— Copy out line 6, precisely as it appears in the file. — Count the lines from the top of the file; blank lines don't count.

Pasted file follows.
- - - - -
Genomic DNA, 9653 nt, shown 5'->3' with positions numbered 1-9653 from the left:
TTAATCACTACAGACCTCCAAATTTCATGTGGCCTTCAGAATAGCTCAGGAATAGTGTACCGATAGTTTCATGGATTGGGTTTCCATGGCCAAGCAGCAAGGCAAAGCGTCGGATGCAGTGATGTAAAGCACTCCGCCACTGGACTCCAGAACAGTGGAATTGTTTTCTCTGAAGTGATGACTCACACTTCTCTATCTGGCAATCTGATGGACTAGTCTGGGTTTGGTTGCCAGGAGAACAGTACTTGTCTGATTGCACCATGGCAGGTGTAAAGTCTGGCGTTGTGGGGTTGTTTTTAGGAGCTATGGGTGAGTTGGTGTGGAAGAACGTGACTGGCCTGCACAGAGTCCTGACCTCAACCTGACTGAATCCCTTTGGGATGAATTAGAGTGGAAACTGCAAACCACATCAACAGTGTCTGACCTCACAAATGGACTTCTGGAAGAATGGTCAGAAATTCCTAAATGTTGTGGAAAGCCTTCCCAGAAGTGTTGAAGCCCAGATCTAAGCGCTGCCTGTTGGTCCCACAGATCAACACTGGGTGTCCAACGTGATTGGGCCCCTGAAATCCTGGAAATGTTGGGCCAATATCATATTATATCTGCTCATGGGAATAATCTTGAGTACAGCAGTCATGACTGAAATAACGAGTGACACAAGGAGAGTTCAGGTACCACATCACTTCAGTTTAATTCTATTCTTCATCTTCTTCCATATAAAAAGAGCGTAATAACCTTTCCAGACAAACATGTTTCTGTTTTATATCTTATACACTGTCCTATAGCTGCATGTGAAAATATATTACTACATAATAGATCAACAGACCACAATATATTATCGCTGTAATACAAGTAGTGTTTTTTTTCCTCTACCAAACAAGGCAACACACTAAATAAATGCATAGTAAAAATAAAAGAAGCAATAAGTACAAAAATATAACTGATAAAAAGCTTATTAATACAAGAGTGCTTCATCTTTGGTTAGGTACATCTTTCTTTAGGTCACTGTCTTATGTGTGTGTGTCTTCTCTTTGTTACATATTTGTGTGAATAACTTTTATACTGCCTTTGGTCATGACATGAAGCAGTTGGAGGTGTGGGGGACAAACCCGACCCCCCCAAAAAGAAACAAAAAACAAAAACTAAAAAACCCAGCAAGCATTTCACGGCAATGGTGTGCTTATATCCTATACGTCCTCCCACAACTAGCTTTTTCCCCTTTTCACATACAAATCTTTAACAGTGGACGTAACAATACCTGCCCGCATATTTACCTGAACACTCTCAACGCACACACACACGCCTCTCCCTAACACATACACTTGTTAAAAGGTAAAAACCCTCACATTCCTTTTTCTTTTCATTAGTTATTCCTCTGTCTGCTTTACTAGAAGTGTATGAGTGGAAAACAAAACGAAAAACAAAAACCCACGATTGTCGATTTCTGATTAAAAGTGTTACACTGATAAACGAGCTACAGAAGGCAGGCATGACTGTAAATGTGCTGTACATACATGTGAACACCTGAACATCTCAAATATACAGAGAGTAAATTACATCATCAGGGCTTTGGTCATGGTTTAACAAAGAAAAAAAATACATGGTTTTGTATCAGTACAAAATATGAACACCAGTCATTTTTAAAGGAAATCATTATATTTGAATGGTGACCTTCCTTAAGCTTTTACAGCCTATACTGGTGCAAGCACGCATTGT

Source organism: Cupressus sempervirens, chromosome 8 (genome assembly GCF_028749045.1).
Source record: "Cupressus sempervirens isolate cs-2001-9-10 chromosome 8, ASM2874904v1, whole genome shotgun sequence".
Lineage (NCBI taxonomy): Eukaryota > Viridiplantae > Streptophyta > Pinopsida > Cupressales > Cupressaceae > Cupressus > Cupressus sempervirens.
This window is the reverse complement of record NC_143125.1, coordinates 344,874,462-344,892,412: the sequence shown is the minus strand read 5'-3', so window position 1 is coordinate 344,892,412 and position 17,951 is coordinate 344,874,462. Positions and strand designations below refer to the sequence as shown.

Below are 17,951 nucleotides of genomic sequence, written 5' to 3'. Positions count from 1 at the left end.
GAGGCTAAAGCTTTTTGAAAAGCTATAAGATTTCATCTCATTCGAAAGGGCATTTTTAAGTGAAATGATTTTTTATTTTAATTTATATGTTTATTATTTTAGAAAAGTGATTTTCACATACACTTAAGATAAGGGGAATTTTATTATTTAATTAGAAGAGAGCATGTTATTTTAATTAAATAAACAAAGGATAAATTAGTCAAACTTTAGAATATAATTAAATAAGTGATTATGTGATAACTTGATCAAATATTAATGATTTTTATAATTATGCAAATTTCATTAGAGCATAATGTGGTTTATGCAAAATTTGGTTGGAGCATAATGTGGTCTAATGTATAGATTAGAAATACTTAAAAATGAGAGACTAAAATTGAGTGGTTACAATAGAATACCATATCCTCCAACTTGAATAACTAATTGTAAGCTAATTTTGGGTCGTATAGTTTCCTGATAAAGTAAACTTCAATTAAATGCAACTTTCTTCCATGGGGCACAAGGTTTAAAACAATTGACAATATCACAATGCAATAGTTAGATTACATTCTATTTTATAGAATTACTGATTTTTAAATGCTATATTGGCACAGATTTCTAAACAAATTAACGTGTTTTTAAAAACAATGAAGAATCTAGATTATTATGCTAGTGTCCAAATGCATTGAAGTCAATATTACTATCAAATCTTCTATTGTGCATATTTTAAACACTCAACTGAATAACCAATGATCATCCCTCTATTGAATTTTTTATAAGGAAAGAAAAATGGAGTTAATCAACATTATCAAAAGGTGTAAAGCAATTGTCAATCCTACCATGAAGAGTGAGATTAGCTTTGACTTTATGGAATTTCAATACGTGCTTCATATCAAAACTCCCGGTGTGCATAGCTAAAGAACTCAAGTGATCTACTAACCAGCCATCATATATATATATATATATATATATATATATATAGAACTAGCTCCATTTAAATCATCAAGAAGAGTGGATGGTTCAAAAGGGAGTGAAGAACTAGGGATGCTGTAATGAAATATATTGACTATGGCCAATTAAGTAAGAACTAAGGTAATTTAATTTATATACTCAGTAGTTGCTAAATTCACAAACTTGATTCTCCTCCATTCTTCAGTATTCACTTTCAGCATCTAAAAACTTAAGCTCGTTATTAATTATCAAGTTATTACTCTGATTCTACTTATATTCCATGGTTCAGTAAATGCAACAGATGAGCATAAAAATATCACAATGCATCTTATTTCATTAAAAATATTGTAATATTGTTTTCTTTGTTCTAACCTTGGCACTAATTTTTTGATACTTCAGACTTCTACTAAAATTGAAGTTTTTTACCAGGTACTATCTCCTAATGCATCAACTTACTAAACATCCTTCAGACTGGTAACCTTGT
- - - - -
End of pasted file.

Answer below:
This window is the reverse complement of record NC_143125.1, coordinates 344,874,462-344,892,412: the sequence shown is the minus strand read 5'-3', so window position 1 is coordinate 344,892,412 and position 17,951 is coordinate 344,874,462. Positions and strand designations below refer to the sequence as shown.